The Florida Supreme Court has just heard oral arguments in a case that will have a significant impact on Florida homeowners. The issue to be addressed is whether Fifth District Court of Appeals properly interpreted the law in ruling that Citizens Property Insurance is not immune from liability for insurance bad faith type claims. Florida’s highest court will consider whether the insurance statutory bad faith remedy under Florida Statutes, section 624.155 applies to Citizens as a quasi-public insurance company.
Citizens contends that it is immune from liability for bad faith claims based primarily on the language of section 624.155 which provides in pertinent part:
“(s) (1) there shall be no liability on the part of, and no cause of action of any nature shall arise against, any assessable insurer or its agents or employees, the corporation or its agents or employees, members of the board of governors or their respective designees at a board meeting, corporation committee members, or the office or its representatives, for any action taken by them in the performance of their duties or responsibilities under this subsection. Such immunity does not apply to:
a. Any of the forgoing persons or entities for any willful tort;
b. The corporation or its producing agents for breach of any contract or agreement pertaining to insurance coverage;
c. The corporation with respect to issuance or payment of debt;
d. Any assessable insurer with respect to any action to enforce an assessable insurer’s obligations to the corporation under this section; or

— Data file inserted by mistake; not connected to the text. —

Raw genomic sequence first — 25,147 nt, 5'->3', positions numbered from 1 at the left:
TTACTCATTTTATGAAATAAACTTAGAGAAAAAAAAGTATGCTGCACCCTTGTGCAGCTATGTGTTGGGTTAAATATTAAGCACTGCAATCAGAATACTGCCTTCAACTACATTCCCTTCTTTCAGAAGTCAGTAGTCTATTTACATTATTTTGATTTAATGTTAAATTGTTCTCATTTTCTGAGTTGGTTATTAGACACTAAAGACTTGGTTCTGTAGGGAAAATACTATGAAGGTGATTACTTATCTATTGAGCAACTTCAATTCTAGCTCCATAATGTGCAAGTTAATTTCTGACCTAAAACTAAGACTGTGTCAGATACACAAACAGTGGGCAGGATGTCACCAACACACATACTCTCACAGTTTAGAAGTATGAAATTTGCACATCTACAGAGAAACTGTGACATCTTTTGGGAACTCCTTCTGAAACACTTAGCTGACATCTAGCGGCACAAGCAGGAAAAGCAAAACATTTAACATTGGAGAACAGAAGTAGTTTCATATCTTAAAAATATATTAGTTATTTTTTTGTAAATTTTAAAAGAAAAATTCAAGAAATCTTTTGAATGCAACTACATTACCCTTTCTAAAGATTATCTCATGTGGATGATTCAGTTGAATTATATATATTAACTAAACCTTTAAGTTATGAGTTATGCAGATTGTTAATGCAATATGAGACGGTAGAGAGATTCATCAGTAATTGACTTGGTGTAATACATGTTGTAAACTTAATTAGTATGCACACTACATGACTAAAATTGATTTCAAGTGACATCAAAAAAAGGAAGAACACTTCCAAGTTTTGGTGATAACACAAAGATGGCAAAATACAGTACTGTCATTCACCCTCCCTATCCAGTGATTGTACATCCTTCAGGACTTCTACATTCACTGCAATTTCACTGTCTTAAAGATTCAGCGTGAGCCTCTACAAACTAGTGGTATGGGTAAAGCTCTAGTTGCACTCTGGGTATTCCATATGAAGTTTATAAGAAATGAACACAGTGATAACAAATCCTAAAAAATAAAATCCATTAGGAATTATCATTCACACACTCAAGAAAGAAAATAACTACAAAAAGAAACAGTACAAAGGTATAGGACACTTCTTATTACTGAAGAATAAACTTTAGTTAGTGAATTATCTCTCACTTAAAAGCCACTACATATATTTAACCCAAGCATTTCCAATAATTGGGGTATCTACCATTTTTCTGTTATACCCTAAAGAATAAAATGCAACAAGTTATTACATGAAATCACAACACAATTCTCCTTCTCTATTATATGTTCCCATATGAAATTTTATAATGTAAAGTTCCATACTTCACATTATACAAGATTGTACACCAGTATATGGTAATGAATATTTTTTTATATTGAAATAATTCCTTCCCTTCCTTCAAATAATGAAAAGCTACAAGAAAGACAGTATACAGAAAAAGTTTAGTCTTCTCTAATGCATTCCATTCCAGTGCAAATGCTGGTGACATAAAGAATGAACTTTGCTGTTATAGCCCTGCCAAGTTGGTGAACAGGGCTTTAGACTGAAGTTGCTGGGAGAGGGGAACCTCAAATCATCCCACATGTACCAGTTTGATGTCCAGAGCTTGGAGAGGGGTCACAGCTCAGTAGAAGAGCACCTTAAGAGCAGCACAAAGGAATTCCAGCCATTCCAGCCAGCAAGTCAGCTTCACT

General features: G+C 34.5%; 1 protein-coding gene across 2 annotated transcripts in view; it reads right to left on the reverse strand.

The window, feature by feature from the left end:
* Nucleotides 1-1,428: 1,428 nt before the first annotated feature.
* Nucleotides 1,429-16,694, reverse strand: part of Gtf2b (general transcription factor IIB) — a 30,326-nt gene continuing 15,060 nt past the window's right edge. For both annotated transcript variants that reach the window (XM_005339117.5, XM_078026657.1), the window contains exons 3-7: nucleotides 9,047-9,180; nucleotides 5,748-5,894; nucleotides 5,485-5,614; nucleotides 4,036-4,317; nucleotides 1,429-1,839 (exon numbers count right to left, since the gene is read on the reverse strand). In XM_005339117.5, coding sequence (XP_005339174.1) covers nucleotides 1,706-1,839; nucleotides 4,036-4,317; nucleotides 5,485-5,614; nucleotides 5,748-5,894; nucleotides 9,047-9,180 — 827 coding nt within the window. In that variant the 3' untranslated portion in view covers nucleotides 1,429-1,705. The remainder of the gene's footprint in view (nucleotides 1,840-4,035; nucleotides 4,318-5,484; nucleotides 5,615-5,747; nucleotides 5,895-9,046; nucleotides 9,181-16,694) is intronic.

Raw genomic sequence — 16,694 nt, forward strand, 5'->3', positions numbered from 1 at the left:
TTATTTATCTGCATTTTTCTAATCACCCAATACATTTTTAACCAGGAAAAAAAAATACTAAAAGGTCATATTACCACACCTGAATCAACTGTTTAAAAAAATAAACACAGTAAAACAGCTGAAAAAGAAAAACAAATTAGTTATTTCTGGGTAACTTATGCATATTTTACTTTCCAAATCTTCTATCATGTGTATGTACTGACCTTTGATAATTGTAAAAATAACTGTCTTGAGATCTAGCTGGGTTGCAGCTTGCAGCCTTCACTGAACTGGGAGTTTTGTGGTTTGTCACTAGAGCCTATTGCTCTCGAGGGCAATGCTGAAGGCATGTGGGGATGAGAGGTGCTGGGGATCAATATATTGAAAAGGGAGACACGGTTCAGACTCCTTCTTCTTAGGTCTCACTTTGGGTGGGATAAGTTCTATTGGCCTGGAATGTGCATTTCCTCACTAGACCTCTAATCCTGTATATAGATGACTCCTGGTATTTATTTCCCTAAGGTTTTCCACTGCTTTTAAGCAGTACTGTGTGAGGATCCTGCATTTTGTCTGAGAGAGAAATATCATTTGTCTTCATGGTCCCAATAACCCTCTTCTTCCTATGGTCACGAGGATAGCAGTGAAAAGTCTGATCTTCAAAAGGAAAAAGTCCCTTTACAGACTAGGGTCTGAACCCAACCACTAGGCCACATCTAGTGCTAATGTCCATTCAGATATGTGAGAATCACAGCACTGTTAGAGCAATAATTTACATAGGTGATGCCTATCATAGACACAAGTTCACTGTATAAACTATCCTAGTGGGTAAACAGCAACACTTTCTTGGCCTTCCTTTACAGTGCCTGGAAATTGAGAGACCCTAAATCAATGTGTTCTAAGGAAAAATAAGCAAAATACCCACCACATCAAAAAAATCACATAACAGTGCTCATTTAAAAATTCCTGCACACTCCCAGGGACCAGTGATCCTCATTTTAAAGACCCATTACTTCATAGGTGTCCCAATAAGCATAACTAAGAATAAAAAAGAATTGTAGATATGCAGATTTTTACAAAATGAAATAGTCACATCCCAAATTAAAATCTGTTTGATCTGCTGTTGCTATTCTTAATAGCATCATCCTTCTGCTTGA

e. The corporation in any pending or future action for breach of contract or for benefits under a policy issued by the corporation; in any such action, the corporation shall be liable to the policyholders and beneficiaries for attorneys fees under s. 627.428.”
The statute clearly does not grant immunity to Citizens from breach of contract claims brought by policyholders. In fact, the statute expressly entitles policyholders to an attorney fee award if they prevail in a breach of contract claim against the insurance carrier.
However, Citizens’ contention is that the statute precludes liability for insurance bad faith claims because such claims are not expressly listed as one of the five exceptions set forth above. The claim that good faith is not a listed exemption is based in part on the premise that failure to settle an insurance claim in good faith does not constitute a “willful tort”.
The insured prevailed in the First District Court of Appeals based on the position that the statute imposes a duty on Citizens to act in good faith toward its policyholders and that a willful breach of the duty to act in good faith settling claims constitutes a “willful tort”.
The policyholder also argues that sound public policy supports allowing an insured to pursue a statutory bad faith claim against Citizens. The insured points out that Citizens can simply deny or delay claims indefinitely when homeowners suffer devastating property losses during hurricanes and other catastrophes because the insurer would suffer no significant adverse consequences for such conduct.
Because of the enormous impact on policyholders of the outcome of this decision, we are anxious to hear how the court rules. If you have questions about an insurance claim against Citizens, you are welcome to contact my Miami insurance claims dispute law firm. My law firm represents policyholders in claims disputes in Miami and throughout Florida. The Law Firm of J.P. Gonzalez-Sirgo, P.A. offers free consultations and case evaluations. No Recovery, No Lawyer Fees. Call 305-461-1095 or Toll Free 1-866-71-CLAIM.